Are a Vehicle’s Features More Important Than It Being Electric?

David Shultz

David Shultz reports on clean technology and electric vehicles, among other industries, for dot.LA. His writing has appeared in The Atlantic, Outside, Nautilus and many other publications.

Are a Vehicle’s Features More Important Than It Being Electric?
Photo by Jannes Glas on Unsplash

The state of California wants 100% of new passenger vehicles sales to be fully electric by 2035. Last year, the state hit a nation-leading 16%. That’s pretty good, but 84% is still a long way to go.

A new study, published Monday in Proceedings of the National Academy of Sciences, investigates which factors have been responsible for the rise in new EV sales nationally. The findings indicate that consumers are increasingly likely to choose an electric vehicle, and nearly all of the gains can be explained simply by improving technologies.


Principally, the researchers tried to tease apart whether improvements in the technology or just plain old consumer preferences have driven EV adoption. Kenneth Gillingham, one of the authors of the new study, said that at the outset, he expected both factors to be working in tandem: As EVs go mainstream, people become more accustomed to them, they ride in them, their friends or family might buy one, while simultaneously, the range, the features, the charging speed all improve and make the case more compelling.

However, the study found that that’s not actually the case. Only the improving tech explained the rise in EV adoption. The result echoes what previous surveys about Tesla have shown: People care less about whether the car is electric and more about what the car can do.

The new study used a survey of potential new car buyers that were recruited online in a nationally-representative sample. Buyers were shown head-to-head comparisons of vehicles, where one was electric and one was not. Both vehicles were identical aesthetically, but differed in their price, powertrain, operating cost, acceleration time, range, fast charging capability, and brand country-of-origin. These traits were randomized, and then the buyers chose which vehicle they preferred. “That's the beauty of this type of exercise,” says Gillingham. “We can keep all the intangibles the same, but focus on differences in things that really matter to people.”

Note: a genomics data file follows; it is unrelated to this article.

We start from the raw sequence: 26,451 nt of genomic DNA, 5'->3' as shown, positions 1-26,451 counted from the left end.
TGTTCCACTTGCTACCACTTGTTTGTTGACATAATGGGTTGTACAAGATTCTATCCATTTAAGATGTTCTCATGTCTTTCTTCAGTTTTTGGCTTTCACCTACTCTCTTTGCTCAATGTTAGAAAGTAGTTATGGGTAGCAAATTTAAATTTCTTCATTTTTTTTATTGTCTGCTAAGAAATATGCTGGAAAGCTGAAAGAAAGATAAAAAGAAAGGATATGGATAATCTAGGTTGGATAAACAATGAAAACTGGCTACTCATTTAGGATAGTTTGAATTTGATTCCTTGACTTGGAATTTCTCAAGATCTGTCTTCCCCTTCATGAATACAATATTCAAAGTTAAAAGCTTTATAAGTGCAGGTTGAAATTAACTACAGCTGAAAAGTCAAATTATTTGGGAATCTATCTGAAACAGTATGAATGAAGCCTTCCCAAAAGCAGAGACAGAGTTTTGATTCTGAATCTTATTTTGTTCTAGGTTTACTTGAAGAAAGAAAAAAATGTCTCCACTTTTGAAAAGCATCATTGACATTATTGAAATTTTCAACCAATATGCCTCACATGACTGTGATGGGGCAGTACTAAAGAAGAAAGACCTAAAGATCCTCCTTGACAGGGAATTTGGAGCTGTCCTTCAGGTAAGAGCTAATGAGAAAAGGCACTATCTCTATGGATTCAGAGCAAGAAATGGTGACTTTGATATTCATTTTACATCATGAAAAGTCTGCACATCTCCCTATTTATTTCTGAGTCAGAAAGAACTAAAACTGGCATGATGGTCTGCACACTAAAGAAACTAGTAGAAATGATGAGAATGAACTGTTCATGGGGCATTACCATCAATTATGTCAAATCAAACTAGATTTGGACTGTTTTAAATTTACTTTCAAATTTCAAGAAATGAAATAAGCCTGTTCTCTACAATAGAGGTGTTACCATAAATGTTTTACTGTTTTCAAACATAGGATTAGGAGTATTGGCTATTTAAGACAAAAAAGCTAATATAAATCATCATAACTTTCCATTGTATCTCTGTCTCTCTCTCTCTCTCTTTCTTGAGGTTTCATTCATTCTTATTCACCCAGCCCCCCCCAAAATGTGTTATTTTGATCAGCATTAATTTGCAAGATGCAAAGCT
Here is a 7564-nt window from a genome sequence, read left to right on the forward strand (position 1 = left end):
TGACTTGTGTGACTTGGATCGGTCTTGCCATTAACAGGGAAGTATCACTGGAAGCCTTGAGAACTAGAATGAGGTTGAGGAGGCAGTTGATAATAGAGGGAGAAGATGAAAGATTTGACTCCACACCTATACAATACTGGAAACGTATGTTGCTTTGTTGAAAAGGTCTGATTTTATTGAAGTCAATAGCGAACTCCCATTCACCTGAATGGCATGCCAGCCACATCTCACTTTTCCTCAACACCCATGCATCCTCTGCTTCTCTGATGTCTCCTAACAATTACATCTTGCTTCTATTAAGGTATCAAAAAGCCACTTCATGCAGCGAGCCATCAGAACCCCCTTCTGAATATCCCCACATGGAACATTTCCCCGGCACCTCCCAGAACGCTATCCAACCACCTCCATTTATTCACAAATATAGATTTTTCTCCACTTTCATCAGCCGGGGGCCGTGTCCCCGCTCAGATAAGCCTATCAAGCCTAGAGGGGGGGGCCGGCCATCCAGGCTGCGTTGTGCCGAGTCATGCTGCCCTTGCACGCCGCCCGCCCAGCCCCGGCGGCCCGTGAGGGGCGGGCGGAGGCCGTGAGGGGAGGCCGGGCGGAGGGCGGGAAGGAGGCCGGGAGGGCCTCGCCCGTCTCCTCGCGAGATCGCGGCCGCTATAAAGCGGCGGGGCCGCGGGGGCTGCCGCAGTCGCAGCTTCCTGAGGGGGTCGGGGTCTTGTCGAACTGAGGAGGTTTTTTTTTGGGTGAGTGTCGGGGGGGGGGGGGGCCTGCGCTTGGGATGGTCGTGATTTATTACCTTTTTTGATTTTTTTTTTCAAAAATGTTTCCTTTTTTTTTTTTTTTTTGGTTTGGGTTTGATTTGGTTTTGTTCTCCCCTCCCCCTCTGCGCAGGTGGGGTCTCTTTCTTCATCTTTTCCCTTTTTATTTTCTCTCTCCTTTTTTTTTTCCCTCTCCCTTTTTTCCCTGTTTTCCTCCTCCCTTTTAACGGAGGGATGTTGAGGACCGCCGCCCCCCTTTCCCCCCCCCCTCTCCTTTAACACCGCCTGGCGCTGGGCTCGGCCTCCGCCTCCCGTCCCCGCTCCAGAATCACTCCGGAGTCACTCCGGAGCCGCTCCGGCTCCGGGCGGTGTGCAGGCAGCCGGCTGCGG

The experiment’s design allowed the researchers to understand how much more buyers were willing to spend on electric cars, and which technologies made the biggest impact on their willingness to pay. Importantly, the researchers could also compare this new data to a similar study conducted in 2013, to gauge how attitudes are changing and make predictions about the future.

Unsurprisingly, the data shows that range remains among buyer’s biggest hang ups when it comes to buying an electric vehicle. For instance, when evaluating the electric 2022 Nissan Leaf, buyers reported that the range of 149 miles–even with fast charging–decreased their willingness to pay by over $10,000 compared to the gasoline-powered 2022 Nissan Versa. In other words, you’d have to knock $10k off the asking price to make the cars equivalent in the eyes of the buyer. However, other features like a lower cost of ownership and a faster acceleration time brought the Leaf almost back to even with the Versa. And if the Leaf’s range increases to 300 miles (which puts it at ~100 miles less than the range of the Versa), as researchers expect in the next several years, the gains in acceleration and cost of ownership suddenly bring the Leaf ahead of its gasoline-powered equivalent.

Willingness-to-purchase (WTP) for attributes for Nissan Leaf relative to Nissan Versa

Those same sorts of patterns played out over and over again in the study, where eventually the tech improves to a point where suddenly the electric vehicle just looks like the better car and buyers make the switch. If technology continues to improve at the current pace and EV costs continue to decline as they have been, the researchers estimate that by 2030, most buyers will choose the EV in a head to head comparison to an equivalent gas-powered car. “If those projections come to bear, it’s entirely feasible that we literally could have half of the new cars and SUVs being electric by 2030,” says Gillingam.

Of course the question is, will the market be able to actually supply enough vehicles to meet that demand. The new study demonstrates just how massive the potential market might be in just seven year’s time. The feasibility of actually getting supply chains in place, manufacturing online, and building enough vehicles to capture that demand, however, remains another question outside the scope of this research. The opportunity is there, though, says Gillingham. “If you are a large automaker, you probably are gonna want to have an electric version of many of your best sellers, given how large the market appears to be.”

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